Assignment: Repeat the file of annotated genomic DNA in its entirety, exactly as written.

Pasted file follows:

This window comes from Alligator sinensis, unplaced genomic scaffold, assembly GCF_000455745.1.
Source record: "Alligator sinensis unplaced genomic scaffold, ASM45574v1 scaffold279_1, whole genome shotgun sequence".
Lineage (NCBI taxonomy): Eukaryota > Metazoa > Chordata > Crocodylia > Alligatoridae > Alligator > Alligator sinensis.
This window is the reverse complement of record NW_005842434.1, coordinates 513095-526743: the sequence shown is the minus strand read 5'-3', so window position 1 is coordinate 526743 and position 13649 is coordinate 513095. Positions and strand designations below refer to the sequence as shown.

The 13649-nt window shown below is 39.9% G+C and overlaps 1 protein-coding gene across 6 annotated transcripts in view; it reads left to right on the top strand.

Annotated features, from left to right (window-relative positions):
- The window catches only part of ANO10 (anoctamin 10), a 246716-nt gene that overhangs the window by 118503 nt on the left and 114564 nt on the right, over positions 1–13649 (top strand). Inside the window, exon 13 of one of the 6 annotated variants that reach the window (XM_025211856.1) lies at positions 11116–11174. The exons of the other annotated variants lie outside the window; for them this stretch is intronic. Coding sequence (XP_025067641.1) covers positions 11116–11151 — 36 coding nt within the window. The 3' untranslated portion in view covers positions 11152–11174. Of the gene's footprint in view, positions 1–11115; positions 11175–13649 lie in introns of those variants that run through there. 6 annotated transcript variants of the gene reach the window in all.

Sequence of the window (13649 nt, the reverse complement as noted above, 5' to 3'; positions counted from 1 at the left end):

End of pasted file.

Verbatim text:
This window comes from Alligator sinensis, unplaced genomic scaffold, assembly GCF_000455745.1.
Source record: "Alligator sinensis unplaced genomic scaffold, ASM45574v1 scaffold279_1, whole genome shotgun sequence".
Lineage (NCBI taxonomy): Eukaryota > Metazoa > Chordata > Crocodylia > Alligatoridae > Alligator > Alligator sinensis.
This window is the reverse complement of record NW_005842434.1, coordinates 513095-526743: the sequence shown is the minus strand read 5'-3', so window position 1 is coordinate 526743 and position 13649 is coordinate 513095. Positions and strand designations below refer to the sequence as shown.

The 13649-nt window shown below is 39.9% G+C and overlaps 1 protein-coding gene across 6 annotated transcripts in view; it reads left to right on the top strand.

Annotated features, from left to right (window-relative positions):
- The window catches only part of ANO10 (anoctamin 10), a 246716-nt gene that overhangs the window by 118503 nt on the left and 114564 nt on the right, over positions 1–13649 (top strand). Inside the window, exon 13 of one of the 6 annotated variants that reach the window (XM_025211856.1) lies at positions 11116–11174. The exons of the other annotated variants lie outside the window; for them this stretch is intronic. Coding sequence (XP_025067641.1) covers positions 11116–11151 — 36 coding nt within the window. The 3' untranslated portion in view covers positions 11152–11174. Of the gene's footprint in view, positions 1–11115; positions 11175–13649 lie in introns of those variants that run through there. 6 annotated transcript variants of the gene reach the window in all.

Sequence of the window (13649 nt, the reverse complement as noted above, 5' to 3'; positions counted from 1 at the left end):